U.S. Trails the World in Success of Female Leaders
"Corruption, under my administration, will be the major public enemy. We will confront and we will fight it."
-Ellen Johnson Sirleaf, the first female head-of-state to be elected on the continent of Africa
Women come into own in nations around world - St. Louis Post-Dispatch
Where trouble and corruption hang in the air, voters increasingly are turning to women to clean up the mess left behind by bad-old-boy networks. The United States trails much of the world in the success of female candidates, ranking behind dozens of countries in the percentage of women elected to parliamentary bodies. That is due in large measure to the fact that about 70 countries now prescribe hard quotas or voluntary goals for women's participation.
U.N. Reports Lack of Data on Women in Poverty - NY Times
Rock stars, movie actresses and heads of state have shined a bright light on global poverty in the past year, often highlighting the particular burden on women, but a report from the United Nations released this week painstakingly details the huge gaps in data needed to understand how poverty - in all its ugly guises - affects women.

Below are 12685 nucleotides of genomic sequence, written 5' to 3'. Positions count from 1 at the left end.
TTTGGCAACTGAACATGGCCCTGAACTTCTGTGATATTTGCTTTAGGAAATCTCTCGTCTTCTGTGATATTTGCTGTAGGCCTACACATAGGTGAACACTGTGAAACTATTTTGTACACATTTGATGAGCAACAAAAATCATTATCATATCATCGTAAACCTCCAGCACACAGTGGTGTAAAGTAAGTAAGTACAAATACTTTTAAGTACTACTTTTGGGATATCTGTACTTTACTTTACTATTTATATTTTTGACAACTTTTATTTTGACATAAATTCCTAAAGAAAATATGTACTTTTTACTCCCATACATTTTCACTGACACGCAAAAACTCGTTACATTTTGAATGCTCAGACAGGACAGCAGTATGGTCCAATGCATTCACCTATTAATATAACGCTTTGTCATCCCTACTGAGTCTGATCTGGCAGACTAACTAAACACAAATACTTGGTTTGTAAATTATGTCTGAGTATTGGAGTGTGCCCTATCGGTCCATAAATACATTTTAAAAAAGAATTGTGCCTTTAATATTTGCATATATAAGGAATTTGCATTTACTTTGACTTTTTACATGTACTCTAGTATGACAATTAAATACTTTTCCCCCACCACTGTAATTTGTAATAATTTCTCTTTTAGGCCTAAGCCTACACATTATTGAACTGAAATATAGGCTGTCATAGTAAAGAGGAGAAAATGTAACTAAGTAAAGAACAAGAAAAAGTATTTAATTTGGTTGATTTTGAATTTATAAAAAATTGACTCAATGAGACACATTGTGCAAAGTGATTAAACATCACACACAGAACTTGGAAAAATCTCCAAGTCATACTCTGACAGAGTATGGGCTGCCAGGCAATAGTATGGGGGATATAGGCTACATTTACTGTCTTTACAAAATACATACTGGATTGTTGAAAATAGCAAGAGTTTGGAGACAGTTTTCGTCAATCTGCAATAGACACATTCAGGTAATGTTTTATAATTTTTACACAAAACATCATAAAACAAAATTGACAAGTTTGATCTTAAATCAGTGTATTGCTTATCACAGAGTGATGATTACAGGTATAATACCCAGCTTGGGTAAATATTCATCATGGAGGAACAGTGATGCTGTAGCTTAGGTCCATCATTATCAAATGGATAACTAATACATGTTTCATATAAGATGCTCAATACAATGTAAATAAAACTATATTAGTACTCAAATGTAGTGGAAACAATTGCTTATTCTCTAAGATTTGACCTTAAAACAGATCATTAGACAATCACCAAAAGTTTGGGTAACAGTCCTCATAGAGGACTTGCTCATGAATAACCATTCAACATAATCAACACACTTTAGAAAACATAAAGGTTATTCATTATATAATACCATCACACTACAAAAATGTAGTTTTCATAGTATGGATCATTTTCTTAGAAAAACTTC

States Step Up Fight on Abortion - LA Times
Taking direct aim at Roe vs. Wade, lawmakers from several states are proposing broad restrictions on abortion, with the goal of forcing the U.S. Supreme Court -- once it has a second new justice -- to revisit the landmark ruling issued 33 years ago. The bill under consideration in Indiana would ban all abortions, except when continuing the pregnancy would threaten the woman's life or put her physical health in danger of "substantial permanent impairment." Similar legislation is pending in Ohio, Georgia and Tennessee.
Female execs hard to find in corner office - Chicago Sun-Times
Chicago's 50 largest public companies reported no female CEOs and promoted fewer women to executive posts, according to a 2005 study. It was among the worst showings in eight years of tracking women's progress locally.